He was down there in the early starlight when Ruth drove softly into the garden, bringing Isabel. Warily the mother came out into the pillared porch, and silently received the house’s mistress into her arms.
“He doesn’t know,” she said. “I couldn’t tell him till you should come, for fear of disappointing him.”
The argument seemed strained, but no one said so, and with a whispered good-night Ruth drove away, and the two went in. As they stole upstairs they debated how Isabel had best reveal herself. “I’m terribly afraid that won’t work, blessing,” said Mrs. Morris; “you’d better let me break it to him, first.”
“No, dearie, I don’t think so. I haven’t the shadow of a fear”—
“Oh, my darling child, you never have!”
“But I know him so well, mother. We have only to come unexpectedly face to face and—Oh, I’ve seen the effect so often!” They entered her room whispering: “I’ll change this dress for the one he last saw me in, and stand over here by the crib where I stood then, and—Oh, sweet Heaven! is this my little flower sleeping just as I left her?” With clasped hands and tearful eyes she bent over the child.
Then she began to unrobe, but stopped to throw her arms about her mother’s neck.
“Now, dearly beloved, you hurry away down the path and persuade him up and send him in. I’m only afraid you’ll find him chilled half to death, it’s growing cold so fast. And you can follow in after him, dearie, if you wish,—only not too close.”
The mother went, and had got no farther than the cross-path when she came all at once upon the master of the house.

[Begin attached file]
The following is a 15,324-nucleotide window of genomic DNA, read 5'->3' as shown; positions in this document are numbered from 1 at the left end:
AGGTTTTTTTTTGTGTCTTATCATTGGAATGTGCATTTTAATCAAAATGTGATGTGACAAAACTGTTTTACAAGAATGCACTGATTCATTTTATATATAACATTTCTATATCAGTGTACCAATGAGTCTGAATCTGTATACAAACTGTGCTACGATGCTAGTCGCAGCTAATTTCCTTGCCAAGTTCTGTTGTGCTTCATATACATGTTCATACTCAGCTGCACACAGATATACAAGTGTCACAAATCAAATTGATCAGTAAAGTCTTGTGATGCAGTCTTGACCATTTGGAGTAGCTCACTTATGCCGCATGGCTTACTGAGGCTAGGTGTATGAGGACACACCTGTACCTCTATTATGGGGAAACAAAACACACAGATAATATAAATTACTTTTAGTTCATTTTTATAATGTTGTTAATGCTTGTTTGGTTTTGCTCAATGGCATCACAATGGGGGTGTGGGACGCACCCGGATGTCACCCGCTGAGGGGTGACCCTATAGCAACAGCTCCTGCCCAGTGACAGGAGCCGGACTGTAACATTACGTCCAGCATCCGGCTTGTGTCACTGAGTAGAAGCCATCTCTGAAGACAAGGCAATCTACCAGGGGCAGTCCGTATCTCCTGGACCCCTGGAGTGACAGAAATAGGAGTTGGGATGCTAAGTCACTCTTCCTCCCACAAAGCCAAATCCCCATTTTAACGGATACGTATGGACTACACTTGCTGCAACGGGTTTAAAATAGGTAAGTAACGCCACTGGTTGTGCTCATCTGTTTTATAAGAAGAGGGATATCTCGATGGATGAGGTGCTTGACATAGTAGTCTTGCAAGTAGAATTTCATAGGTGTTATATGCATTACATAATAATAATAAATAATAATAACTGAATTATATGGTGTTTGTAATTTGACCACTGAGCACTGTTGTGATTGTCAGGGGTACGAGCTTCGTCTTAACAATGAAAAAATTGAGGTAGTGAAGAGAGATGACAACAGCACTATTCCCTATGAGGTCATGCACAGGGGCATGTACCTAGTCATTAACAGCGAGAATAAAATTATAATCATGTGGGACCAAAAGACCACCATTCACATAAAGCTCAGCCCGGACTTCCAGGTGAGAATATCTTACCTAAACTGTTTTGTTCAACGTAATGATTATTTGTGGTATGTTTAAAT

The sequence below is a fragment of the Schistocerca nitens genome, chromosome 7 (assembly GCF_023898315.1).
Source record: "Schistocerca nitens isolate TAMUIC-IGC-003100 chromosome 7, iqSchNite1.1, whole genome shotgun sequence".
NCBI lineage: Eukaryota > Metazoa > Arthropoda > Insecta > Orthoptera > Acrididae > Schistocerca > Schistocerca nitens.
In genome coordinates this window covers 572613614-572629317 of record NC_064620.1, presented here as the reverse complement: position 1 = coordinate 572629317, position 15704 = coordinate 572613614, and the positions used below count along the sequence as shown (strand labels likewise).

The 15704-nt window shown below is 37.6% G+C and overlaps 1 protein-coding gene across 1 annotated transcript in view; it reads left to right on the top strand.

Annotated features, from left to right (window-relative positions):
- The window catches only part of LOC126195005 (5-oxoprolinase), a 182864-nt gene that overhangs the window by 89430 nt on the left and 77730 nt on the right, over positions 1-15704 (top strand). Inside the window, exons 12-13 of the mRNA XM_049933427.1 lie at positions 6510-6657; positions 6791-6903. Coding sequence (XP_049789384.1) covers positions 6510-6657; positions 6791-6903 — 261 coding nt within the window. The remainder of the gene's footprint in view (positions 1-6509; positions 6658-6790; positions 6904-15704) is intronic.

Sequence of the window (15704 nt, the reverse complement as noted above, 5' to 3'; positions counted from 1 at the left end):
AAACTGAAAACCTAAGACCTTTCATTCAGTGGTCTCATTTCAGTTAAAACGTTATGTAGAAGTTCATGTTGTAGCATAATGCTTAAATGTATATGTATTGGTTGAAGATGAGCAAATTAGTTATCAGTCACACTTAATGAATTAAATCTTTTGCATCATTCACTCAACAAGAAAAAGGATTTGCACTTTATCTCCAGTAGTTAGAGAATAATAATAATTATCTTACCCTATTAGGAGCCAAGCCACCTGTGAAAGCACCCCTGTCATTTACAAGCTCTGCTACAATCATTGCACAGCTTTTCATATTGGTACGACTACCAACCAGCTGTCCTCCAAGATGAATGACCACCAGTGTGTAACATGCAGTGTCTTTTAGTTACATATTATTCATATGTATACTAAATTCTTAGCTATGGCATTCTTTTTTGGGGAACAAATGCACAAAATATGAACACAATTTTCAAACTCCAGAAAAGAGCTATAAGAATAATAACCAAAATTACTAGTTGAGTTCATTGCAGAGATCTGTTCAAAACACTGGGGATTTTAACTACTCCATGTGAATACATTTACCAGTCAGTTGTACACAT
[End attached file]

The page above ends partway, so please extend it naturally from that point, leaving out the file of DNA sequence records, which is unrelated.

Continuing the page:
“Oh! ho, ho! here you are! I was just—Arthur, dear, where is your overcoat? Do go right up to your room, my son, till I can get Sarah to have a fire started in the library.” She multiplied words in pure affright, so drawn was his face with anguish, and so wild his eyes with aimless consternation.
Without reply he passed in and went upstairs. Mrs. Morris remained below.
Isabel’s heart beat fast. She had made her change of dress, and in a far corner of her room, with her face toward the open door that let into his, was again leaning with a mother’s ecstasy over the sleeping babe, when she heard his step.
It came to his outer door, which from her place could not be seen.
Did he stop, and stand there? No, he had not stopped; he was only moving softly, for the child’s sake.
She stood motionless, listening and looking with her whole soul, and wishing the light were less dim in this shadowy corner, but knowing there was enough to show her to him when he should reach the nearer door. The endless moment wore away, and there on the threshold he stood—if that—Oh merciful God!—if that was Arthur Winslow.
His eyes fell instantly upon her, yet he made neither motion nor sound, only stayed and stared, while an unearthly terror came into his face.